Seeing May commit to zero carbon by 2050 should worry people re Brexit or anything else to do with the economy (how are we going to make a success of Brexit with that millstone round our necks?). One could be forgiven for thinking that Hammond & May set this up for Brexit to fail, but I suspect that they’re just plain old fashioned stupid on this issue as on so many others, such as Brexit itself.

    Please try to get the science done properly so that we understand once and for all (a) if there is any genuine long-term trend towards warming (b) if man-made factors are significant and (c) identify the root cause.

  27. Mark
    August 4, 2019

    If I were you I would attach little weight to computer generated email campaigns.

    The postbag delivered by the postman may offer a more reasonable guide to public opinion.

    I read that XR have some very extreme …….. aims, with funding from the usual suspects. More details at various sources………. Perhaps MPs ought to take an interest in not letting these people hijack our future.

  28. sm
    August 4, 2019

    John – I read all your articles, but don’t comment when I have nothing to add, either because of lack of knowledge on my part or because another poster has articulated my thoughts.

    Please carry on as you are doing now!

    1. jerry
      August 4, 2019

      @sm; “or because another poster has articulated my thoughts.”

      A decision that can only be taken well into a debate…

      I think our host often increases his own workload due to his habit of (often) moderating newest to oldest, meaning that many newer comments echo much earlier comments – also if iI can make a suggestion, perhaps Sir John could take advise on if WordPress has a up/down-tick plug-in for individual comments, thus allowing someone to up-tick rather than post a one liner that is basically a +1 or Me too comment?

  29. ferdinand
    August 4, 2019

    That is an interesting comment. Let’s just get rid of the ill thought out Climate Change Act as soon as possible.

  30. Clive Higgins
    August 4, 2019

    One of the serious failings of the Conservative party is that we automatically assume that everyone knows what we, at our core, stand for. I have never yet met a true Conservative who did not hold the concepts of conservation dear to their hearts. I for example quietly and because its absolutely the right thing to do for future generations, have planted thousands of trees, recovered water courses and ponds & recovered a 7 acre traditional wild flower meadow an dover the next few years will do the same to a 13 acre one we own.
    My failing, and I thing that of the Party, is that we do not tell the world what we are doing.
    perhaps the next party political broadcast should be a take on Monty Pythons Life of Brian “What have the Romans ever done for us”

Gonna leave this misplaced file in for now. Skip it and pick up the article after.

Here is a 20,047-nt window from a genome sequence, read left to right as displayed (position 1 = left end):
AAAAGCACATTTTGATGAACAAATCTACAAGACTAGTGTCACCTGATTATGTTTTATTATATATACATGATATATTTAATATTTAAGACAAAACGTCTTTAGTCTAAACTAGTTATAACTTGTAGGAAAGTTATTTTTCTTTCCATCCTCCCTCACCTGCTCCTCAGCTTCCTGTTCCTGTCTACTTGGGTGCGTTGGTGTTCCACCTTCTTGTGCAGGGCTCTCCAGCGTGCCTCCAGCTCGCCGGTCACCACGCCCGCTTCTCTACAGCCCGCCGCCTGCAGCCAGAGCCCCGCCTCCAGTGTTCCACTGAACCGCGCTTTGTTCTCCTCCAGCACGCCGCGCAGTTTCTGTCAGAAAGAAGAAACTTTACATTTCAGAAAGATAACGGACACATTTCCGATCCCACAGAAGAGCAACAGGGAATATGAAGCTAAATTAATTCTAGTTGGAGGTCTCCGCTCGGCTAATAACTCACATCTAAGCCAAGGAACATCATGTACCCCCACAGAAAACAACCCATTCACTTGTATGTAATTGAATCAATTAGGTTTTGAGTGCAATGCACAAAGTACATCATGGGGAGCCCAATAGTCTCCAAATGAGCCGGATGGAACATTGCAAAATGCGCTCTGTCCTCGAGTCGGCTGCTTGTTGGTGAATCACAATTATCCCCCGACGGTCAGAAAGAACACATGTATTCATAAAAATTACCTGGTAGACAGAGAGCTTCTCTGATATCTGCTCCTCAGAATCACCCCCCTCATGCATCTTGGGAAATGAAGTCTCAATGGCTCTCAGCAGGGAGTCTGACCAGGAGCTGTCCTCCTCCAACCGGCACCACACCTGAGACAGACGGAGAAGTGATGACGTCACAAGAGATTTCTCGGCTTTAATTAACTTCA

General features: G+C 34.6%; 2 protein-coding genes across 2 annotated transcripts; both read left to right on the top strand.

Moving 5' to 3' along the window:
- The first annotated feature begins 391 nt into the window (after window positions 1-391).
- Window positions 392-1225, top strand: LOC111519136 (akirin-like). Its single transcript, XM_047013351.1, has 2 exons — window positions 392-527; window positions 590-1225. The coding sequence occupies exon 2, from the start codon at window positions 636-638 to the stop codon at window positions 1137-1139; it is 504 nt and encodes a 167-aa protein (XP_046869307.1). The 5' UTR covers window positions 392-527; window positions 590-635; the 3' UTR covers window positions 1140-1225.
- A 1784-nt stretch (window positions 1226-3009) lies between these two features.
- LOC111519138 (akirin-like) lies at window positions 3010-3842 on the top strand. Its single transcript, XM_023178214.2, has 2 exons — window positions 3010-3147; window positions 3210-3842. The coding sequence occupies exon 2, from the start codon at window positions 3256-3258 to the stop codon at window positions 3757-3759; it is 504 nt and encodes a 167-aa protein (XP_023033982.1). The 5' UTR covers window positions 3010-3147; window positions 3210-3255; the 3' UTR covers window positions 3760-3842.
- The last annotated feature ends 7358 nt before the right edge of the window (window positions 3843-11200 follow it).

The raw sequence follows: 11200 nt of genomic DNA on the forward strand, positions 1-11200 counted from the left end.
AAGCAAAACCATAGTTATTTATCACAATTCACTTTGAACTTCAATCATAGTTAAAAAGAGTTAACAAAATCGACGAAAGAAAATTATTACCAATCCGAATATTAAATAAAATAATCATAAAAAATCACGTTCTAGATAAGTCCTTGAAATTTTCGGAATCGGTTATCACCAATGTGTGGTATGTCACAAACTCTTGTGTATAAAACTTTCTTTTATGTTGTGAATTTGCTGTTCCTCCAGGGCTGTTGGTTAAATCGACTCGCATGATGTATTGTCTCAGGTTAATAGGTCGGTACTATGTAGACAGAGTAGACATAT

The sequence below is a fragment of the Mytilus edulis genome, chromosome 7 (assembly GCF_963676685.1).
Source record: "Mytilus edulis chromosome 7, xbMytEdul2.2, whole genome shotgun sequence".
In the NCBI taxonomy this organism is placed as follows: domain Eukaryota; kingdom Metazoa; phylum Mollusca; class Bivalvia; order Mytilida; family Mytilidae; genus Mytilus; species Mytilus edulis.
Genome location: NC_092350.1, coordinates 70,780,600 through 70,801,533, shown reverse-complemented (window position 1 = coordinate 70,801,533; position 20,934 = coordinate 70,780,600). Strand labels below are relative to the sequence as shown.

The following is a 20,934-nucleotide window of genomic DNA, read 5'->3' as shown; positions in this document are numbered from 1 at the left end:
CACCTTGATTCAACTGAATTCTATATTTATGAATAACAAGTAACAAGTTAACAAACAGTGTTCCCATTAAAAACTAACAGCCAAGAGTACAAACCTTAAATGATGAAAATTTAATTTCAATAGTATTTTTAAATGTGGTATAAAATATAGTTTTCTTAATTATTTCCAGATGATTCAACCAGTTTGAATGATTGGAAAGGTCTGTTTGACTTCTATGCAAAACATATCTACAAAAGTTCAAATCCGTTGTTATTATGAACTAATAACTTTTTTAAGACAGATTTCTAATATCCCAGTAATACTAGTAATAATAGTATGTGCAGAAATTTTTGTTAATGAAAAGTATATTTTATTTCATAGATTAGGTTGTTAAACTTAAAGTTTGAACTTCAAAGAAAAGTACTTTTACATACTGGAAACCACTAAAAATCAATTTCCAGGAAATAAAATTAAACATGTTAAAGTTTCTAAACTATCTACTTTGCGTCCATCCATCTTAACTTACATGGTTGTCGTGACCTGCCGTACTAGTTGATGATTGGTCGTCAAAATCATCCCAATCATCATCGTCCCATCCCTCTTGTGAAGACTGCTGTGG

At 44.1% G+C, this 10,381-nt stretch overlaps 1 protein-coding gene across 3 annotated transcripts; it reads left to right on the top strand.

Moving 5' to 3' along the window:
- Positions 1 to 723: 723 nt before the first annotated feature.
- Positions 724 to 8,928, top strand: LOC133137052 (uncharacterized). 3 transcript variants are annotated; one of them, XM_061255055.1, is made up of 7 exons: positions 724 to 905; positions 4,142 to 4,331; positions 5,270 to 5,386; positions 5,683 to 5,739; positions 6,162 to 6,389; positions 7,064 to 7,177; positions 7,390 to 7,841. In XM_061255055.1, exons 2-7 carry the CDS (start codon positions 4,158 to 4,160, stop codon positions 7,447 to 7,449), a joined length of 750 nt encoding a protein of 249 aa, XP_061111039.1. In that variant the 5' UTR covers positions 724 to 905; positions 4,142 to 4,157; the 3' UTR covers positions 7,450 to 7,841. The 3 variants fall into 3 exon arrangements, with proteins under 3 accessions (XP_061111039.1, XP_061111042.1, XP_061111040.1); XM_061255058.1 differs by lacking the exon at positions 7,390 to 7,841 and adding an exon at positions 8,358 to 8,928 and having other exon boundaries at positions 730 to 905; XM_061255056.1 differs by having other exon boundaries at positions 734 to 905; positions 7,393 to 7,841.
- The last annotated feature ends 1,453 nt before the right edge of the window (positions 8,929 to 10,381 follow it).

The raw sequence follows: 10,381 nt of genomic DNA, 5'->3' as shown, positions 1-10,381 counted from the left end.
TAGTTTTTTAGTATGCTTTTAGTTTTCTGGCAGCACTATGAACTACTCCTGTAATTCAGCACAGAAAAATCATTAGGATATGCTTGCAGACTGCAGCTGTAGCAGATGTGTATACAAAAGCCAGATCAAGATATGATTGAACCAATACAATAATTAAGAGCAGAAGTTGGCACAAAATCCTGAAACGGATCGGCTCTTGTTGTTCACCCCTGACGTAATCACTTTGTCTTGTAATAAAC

If this approach were taken would we for example currently have the situation were a Government scheme, HS2 is cynically stripping thousands of acres of countryside of everything green to try and present the review with a fait accompli to stop its cancellation

  31. formula57
    August 4, 2019

    “I will continue to write about a range of relevant topics.” – good, for I am here to be educated. I remain astonished by your industry and by your insightful expertise over a wide range of matters. Thank you.

  32. Lifelogic
    August 4, 2019

    Good to see Priti Patel wanting to see some deterrents in the criminal justice system. Rather a U turn from the rather misdirected policing we have suffered under Cameron and May. Policing that even tells criminal they have given up on shoplifting and many other serious crimes. Or the policing allows religious climate protest groups block the roads for days or allows people to carry knives as weapons.

    Some comments from you on moving towards a sensible system of law and order that deters and prevents crime would be most welcome.

    Also something on how we can move to easier hire and fire, kill the many parasitic jobs in the state sector, the law, health and safely, HR, tax compliance, the provision of worthless degrees, renewables and the likes.

    Perhaps an article on:-

    How governments can stop generating ever more parasitic jobs with idiotic laws, endless red tape, and ever more tax and tax complexity.

    Or what Osborne’s “Office of Tax Simplification” has achieved 20 July 2010!

    Should it be renamed or culled perhaps?

  33. Elli Ron
    August 4, 2019

    Sir Redwood,

    Please continue your blog with any subject you feel is important enough.

    One of the ones I have not seen, but which will have huge influance on the future is 5G, I for one would like to have your thoughts.

    1. Fred H
      August 5, 2019

      The world and the UK has thrived while telecomms has slowly moved on from 2G – 3G – 4G.
      Just what beneficial difference has moving from 3G to 4G really made? I see downsides – appalling social media fixation, obsession with food photos about to be consumed, teenage entrapment over sexuality, filmed violence for fun, youth obsession with online (games, porn, etc) dividing families, obscene bills which create crazy profits for Telecomms cos to further invest in the trend to extract profits.